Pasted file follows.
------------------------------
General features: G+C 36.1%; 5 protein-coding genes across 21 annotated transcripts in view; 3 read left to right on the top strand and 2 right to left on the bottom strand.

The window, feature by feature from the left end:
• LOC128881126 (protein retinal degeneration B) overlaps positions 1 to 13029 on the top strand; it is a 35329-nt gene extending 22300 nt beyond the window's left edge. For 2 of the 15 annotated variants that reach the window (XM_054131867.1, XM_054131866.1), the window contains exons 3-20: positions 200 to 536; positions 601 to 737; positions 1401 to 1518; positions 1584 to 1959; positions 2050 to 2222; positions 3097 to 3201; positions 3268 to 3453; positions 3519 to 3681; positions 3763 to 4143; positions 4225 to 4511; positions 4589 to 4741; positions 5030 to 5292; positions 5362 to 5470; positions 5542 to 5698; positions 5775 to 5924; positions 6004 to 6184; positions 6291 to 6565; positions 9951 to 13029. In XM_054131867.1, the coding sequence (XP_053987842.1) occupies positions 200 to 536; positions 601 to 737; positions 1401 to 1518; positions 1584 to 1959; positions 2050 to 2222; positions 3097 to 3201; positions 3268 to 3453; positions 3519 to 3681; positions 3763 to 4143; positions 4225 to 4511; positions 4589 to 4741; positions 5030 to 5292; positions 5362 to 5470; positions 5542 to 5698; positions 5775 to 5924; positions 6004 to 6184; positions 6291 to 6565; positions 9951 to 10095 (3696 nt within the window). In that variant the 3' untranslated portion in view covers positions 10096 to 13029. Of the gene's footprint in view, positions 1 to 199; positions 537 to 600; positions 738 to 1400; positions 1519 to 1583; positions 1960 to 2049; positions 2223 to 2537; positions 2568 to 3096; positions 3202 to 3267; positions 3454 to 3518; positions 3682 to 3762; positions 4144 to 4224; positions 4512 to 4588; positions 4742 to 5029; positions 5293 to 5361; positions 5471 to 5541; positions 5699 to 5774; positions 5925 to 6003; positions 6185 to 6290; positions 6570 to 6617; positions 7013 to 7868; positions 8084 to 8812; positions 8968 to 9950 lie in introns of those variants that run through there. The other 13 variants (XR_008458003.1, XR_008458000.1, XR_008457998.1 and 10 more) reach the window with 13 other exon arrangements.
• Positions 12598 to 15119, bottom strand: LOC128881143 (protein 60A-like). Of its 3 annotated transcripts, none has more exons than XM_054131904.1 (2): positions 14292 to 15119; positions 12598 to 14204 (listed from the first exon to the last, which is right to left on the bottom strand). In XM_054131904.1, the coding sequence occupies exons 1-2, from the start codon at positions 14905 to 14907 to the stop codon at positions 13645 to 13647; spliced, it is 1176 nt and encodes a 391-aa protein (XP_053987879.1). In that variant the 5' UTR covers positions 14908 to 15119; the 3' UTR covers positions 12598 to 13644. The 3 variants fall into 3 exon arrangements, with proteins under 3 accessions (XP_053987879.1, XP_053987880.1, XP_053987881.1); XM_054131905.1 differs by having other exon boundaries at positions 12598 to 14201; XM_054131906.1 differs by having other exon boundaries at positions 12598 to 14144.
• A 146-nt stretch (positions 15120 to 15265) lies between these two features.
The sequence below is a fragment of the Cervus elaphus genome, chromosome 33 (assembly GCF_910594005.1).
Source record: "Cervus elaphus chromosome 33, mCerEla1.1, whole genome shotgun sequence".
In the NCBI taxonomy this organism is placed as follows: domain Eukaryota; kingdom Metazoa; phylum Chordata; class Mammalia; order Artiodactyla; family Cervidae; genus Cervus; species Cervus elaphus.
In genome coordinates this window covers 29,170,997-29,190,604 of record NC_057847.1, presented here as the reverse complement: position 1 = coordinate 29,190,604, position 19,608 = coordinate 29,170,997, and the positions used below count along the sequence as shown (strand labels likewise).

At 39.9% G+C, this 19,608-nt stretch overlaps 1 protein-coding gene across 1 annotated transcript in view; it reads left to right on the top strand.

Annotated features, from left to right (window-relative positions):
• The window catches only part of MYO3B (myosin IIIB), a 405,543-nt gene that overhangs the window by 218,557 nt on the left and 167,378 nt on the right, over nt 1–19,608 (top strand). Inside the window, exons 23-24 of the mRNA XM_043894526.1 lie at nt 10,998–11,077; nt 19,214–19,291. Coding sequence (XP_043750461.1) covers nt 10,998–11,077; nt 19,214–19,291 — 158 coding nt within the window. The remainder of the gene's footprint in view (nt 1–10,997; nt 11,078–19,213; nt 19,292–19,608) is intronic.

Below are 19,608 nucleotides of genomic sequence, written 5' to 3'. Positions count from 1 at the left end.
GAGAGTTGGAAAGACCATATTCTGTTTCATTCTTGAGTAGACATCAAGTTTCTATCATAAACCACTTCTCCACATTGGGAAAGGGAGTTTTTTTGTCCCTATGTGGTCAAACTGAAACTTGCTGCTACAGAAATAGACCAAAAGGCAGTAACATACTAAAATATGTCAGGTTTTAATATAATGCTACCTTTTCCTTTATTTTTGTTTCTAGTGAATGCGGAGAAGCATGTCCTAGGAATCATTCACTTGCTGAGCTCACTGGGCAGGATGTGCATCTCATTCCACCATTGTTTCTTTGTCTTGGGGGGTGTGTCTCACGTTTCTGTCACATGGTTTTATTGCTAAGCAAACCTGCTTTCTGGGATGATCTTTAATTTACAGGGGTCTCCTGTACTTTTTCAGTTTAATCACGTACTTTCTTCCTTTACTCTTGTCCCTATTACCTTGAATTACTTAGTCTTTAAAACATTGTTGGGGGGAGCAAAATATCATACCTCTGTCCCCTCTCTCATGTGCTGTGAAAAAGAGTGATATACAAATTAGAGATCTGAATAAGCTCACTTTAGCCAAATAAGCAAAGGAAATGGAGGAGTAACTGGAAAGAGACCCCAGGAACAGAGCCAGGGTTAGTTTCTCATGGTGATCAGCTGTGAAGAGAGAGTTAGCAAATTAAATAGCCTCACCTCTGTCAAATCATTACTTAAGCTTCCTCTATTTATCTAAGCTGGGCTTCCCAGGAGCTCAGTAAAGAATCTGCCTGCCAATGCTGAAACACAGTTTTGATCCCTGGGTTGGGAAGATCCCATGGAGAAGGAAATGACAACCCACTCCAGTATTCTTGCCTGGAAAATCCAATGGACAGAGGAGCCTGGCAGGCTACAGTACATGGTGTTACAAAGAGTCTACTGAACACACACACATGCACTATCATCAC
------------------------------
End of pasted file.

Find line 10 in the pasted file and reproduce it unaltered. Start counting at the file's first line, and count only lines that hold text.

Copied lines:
At 39.9% G+C, this 19,608-nt stretch overlaps 1 protein-coding gene across 1 annotated transcript in view; it reads left to right on the top strand.